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Events

Barton Myers: Works of Architecture and Urbanism
September 12–December 12, 2014
With works as varied as a Vidal Sassoon Salon from 1968, the U.S. Expo Pavilion in Seville, Spain in 1992, and his steel houses, this exhibit will present an overview of almost fifty years of architecture. Barton Myers first attracted attention in the late 1960s for his civic buildings and urban projects in Canada. He returned to the United States in 1984 to open a Los Angeles office and became known for his performing arts centers, campus buildings, and steel houses among many projects. 

The Barton Myers papers were donated to the Architecture and Design Collection of the AD&A Museum, UC Santa Barbara in 2000.  The archive covers Myers’s work from 1968 through 2002 and includes sketches and computer drawings, watercolors, images by well-known photographers, detailed study models and models of blocks-long sections of cities, as well as research notes, correspondence, lectures, and writings.

The West Hollywood Design District Presents Decades of Design 1948–2014
November 19, 2014–February 2015
The first-ever retrospective exhibition uncovering, examining and celebrating six decades of rich design history in West Hollywood. The curated ­­gallery will showcase design pioneers and present tastemakers through bold graphics, photographs and original product.

Heath Ceramics Annual Sale
November 21–25, 2014
Heath's annual sale at their locations in Los Angeles, San Francisco and Sausalito offer deals on merchandise along with special presentations.

FOG Design + Art Fair
January 15–18, 2015
Benefiting the San Francisco Museum of Modern Art (SFMOMA), FOG Design+Art is a four-day celebration and exploration of modern and contemporary design, architecture, and art with dynamic exhibits, custom installations, art galleries, lectures, and discussions with leaders in the art and design worlds.

 

 

Competitions

Registration Opens: October 1
Breaking New Ground
The California Endowment

Deadlne: November 30
Sir Geoffrey Jellicoe Award
International Federation of Landscape Architects (IFLA)

Deadline: December 8

2015 Diversity Scholarship
Gensler

Deadline: December 15
2015 Preservation Awards
Santa Monica Conservancy 

Deadline: December 31
Kitchen Design Contest
Wolf and Sub-Zero 

Deadline: January 16
Ceramics of Italy Tile Competition 2015
Ceramics of Italy 

Deadline: February 23
I Like Design
Interiors & Sources 

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Tuesday
Aug132013

Showroom: Surface Matters

SOLI Architectural Surfaces just introduced Equus, one of three stunning new stones, to its product line up. Image courtesy SOLI Architectural Surfaces.SOLI Architectural Surfaces has recently introduced three new luxe stones with colors and patterns that offer a great mix of neutral and bold. The additions bring more depth to the wide assortment of surface options the company carries.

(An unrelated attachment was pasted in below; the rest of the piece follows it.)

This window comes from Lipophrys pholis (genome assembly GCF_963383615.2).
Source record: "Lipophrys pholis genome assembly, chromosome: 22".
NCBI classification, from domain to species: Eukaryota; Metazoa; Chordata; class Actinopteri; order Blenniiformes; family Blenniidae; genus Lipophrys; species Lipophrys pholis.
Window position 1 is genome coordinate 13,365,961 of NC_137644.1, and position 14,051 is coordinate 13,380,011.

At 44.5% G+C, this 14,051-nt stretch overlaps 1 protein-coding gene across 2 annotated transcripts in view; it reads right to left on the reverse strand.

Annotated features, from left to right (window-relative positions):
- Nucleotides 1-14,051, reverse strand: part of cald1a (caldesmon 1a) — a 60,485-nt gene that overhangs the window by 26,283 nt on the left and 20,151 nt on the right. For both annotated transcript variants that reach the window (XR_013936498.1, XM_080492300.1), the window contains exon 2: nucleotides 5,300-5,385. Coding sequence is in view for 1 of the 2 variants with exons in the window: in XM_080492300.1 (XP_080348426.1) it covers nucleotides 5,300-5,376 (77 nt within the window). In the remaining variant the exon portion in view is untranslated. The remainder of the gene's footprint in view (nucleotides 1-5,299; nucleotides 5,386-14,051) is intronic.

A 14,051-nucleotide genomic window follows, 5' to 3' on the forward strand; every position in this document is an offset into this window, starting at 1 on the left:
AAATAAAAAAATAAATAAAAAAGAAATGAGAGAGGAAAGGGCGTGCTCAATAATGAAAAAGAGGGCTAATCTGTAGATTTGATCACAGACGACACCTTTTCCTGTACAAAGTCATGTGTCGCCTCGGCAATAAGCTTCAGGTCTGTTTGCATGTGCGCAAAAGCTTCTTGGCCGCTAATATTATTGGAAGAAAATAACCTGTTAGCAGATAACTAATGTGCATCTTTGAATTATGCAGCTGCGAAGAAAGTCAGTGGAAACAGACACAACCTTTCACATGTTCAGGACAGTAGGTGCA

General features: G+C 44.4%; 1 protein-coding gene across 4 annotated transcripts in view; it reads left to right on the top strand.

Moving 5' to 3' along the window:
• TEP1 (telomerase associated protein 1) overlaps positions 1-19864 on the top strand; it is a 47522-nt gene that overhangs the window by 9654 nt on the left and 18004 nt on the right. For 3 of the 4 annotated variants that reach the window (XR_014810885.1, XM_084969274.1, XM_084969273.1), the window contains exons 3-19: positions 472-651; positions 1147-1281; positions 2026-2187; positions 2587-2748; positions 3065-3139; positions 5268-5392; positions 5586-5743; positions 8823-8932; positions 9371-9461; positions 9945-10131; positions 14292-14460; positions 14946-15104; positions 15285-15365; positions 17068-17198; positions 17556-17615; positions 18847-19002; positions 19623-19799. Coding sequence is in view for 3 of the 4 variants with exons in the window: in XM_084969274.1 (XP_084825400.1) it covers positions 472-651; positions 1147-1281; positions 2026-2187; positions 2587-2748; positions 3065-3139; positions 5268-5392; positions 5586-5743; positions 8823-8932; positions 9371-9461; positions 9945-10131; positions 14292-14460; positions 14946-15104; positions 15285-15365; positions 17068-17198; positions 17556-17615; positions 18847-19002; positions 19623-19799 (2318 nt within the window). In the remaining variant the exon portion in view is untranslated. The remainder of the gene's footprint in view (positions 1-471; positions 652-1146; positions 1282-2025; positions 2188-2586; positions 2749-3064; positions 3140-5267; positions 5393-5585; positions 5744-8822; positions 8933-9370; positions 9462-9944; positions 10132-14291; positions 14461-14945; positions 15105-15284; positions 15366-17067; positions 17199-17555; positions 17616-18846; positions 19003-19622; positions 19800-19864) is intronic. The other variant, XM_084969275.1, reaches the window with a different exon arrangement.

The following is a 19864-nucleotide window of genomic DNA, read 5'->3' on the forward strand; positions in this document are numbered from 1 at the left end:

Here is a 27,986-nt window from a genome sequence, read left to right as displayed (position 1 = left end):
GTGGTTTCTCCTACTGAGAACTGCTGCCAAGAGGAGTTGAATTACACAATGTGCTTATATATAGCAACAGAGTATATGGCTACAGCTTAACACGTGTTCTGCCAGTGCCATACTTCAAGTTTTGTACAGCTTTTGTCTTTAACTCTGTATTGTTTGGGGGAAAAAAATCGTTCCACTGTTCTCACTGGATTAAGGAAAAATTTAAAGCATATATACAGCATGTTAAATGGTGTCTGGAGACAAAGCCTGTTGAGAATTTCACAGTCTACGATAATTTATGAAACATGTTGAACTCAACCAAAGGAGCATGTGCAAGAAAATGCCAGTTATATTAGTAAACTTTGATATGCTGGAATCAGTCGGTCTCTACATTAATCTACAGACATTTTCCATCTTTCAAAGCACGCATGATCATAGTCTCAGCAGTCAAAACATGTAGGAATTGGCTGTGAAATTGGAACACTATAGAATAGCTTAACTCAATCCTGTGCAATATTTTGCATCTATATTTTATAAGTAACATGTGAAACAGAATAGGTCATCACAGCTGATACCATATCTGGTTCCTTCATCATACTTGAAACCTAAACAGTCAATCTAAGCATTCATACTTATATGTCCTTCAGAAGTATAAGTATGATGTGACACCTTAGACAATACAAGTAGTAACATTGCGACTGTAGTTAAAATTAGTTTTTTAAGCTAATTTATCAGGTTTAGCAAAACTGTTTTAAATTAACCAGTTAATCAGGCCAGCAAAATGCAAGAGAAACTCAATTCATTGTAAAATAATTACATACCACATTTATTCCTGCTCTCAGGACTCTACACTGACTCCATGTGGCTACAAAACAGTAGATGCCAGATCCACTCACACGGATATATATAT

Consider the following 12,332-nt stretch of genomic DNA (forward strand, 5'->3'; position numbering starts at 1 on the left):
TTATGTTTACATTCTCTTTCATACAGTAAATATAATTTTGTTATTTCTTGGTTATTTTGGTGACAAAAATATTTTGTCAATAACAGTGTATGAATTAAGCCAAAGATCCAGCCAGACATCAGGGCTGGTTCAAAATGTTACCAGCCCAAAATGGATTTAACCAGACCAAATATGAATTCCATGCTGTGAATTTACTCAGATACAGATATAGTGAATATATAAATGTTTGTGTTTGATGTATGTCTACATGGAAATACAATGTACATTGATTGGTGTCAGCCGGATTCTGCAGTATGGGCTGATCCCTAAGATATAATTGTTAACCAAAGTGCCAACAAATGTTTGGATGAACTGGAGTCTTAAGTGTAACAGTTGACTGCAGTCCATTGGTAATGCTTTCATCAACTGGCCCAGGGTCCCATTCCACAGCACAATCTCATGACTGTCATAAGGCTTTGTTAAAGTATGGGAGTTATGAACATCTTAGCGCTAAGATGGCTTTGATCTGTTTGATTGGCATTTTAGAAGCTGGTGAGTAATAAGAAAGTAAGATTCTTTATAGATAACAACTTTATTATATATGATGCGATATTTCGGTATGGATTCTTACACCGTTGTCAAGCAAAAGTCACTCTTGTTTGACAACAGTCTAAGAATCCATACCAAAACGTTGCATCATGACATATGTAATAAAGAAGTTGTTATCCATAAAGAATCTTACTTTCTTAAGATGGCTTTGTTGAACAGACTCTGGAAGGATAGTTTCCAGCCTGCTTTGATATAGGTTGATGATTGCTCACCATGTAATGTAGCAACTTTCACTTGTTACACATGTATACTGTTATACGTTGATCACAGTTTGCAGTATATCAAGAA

On the neutral end of the spectrum, Loire, a polished quartzite, is offered in both light and dark options. It pairs well with accent stones from the company’s existing lines and can be used inside or out.

Two of the new stones, Lotus and Equus bring rich, deep colors and great pattern to the table. Lotus comes from a small quarry in India and is the first purple stone for Soli. Equus also brings a splash of color to the SOLI range—the vein-cut marble comes from a small quarry in China. It comes in a polished or acid-etched finish, offering a choice for formal and informal spaces.

The new color choices spring, in part, Kristin Barker, the company's vice president of marketing, says, “from our job a manufacturer to anticipate trends and bring people material that will inspire a project. We always want to add items that people will build a space around and deliver a surface that they didn't know that they were even looking for.” 

Besides providing new color options, the stones all come as slabs, a frequent customer request. “Clients want the versatility in size so that the same stone to be used as a floor tile and a countertop,” notes Barker. “Certain stones, like the Lotus, lend themselves to slabs. With the Equus, we tried to be more conscious of where people might install the material. The stone is vein cut and, being so linear, lends itself beautifully to a 12-by-24 rectangle-shaped tile. We also brought it in slab so that designers had the option for larger sizes and weren't limited by the tile format."

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